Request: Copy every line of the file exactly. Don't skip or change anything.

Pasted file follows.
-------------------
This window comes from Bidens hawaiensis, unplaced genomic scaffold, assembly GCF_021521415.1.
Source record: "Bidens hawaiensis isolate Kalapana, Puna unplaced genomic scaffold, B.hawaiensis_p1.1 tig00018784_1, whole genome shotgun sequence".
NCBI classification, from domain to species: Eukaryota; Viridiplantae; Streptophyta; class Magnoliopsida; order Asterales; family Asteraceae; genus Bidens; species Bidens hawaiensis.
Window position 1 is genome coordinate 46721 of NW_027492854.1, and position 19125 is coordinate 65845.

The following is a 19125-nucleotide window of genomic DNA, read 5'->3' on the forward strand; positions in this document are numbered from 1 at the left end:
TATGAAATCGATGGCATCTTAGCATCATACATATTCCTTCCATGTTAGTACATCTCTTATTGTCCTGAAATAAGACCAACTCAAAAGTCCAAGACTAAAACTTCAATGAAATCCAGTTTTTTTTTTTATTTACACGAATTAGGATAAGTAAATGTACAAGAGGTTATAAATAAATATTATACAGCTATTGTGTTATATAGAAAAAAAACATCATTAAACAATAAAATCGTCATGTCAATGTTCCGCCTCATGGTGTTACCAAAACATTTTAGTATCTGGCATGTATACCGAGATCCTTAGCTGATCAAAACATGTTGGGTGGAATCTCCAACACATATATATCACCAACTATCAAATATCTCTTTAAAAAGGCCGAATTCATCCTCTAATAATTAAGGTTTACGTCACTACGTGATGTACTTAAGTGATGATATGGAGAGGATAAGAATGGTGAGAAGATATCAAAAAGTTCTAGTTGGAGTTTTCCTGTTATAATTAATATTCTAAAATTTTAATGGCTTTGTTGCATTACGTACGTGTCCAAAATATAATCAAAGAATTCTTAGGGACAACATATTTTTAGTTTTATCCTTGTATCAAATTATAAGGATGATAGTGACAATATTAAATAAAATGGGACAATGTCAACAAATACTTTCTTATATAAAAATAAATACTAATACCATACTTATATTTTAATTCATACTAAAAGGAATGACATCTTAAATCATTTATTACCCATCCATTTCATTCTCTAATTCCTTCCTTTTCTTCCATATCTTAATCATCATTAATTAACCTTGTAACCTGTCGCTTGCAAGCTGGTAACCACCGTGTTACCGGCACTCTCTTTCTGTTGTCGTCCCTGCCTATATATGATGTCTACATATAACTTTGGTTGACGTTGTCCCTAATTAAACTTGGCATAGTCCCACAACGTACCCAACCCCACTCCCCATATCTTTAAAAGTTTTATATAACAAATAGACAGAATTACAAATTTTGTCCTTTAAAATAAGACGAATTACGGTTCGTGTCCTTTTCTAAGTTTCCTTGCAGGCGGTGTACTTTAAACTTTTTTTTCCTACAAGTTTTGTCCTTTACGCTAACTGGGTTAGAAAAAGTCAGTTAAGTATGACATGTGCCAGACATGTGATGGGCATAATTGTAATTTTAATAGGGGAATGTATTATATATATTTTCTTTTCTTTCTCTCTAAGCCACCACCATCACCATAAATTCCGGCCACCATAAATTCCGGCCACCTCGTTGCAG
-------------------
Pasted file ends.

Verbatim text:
This window comes from Bidens hawaiensis, unplaced genomic scaffold, assembly GCF_021521415.1.
Source record: "Bidens hawaiensis isolate Kalapana, Puna unplaced genomic scaffold, B.hawaiensis_p1.1 tig00018784_1, whole genome shotgun sequence".
NCBI classification, from domain to species: Eukaryota; Viridiplantae; Streptophyta; class Magnoliopsida; order Asterales; family Asteraceae; genus Bidens; species Bidens hawaiensis.
Window position 1 is genome coordinate 46721 of NW_027492854.1, and position 19125 is coordinate 65845.

The following is a 19125-nucleotide window of genomic DNA, read 5'->3' on the forward strand; positions in this document are numbered from 1 at the left end:
TATGAAATCGATGGCATCTTAGCATCATACATATTCCTTCCATGTTAGTACATCTCTTATTGTCCTGAAATAAGACCAACTCAAAAGTCCAAGACTAAAACTTCAATGAAATCCAGTTTTTTTTTTTATTTACACGAATTAGGATAAGTAAATGTACAAGAGGTTATAAATAAATATTATACAGCTATTGTGTTATATAGAAAAAAAACATCATTAAACAATAAAATCGTCATGTCAATGTTCCGCCTCATGGTGTTACCAAAACATTTTAGTATCTGGCATGTATACCGAGATCCTTAGCTGATCAAAACATGTTGGGTGGAATCTCCAACACATATATATCACCAACTATCAAATATCTCTTTAAAAAGGCCGAATTCATCCTCTAATAATTAAGGTTTACGTCACTACGTGATGTACTTAAGTGATGATATGGAGAGGATAAGAATGGTGAGAAGATATCAAAAAGTTCTAGTTGGAGTTTTCCTGTTATAATTAATATTCTAAAATTTTAATGGCTTTGTTGCATTACGTACGTGTCCAAAATATAATCAAAGAATTCTTAGGGACAACATATTTTTAGTTTTATCCTTGTATCAAATTATAAGGATGATAGTGACAATATTAAATAAAATGGGACAATGTCAACAAATACTTTCTTATATAAAAATAAATACTAATACCATACTTATATTTTAATTCATACTAAAAGGAATGACATCTTAAATCATTTATTACCCATCCATTTCATTCTCTAATTCCTTCCTTTTCTTCCATATCTTAATCATCATTAATTAACCTTGTAACCTGTCGCTTGCAAGCTGGTAACCACCGTGTTACCGGCACTCTCTTTCTGTTGTCGTCCCTGCCTATATATGATGTCTACATATAACTTTGGTTGACGTTGTCCCTAATTAAACTTGGCATAGTCCCACAACGTACCCAACCCCACTCCCCATATCTTTAAAAGTTTTATATAACAAATAGACAGAATTACAAATTTTGTCCTTTAAAATAAGACGAATTACGGTTCGTGTCCTTTTCTAAGTTTCCTTGCAGGCGGTGTACTTTAAACTTTTTTTTCCTACAAGTTTTGTCCTTTACGCTAACTGGGTTAGAAAAAGTCAGTTAAGTATGACATGTGCCAGACATGTGATGGGCATAATTGTAATTTTAATAGGGGAATGTATTATATATATTTTCTTTTCTTTCTCTCTAAGCCACCACCATCACCATAAATTCCGGCCACCATAAATTCCGGCCACCTCGTTGCAG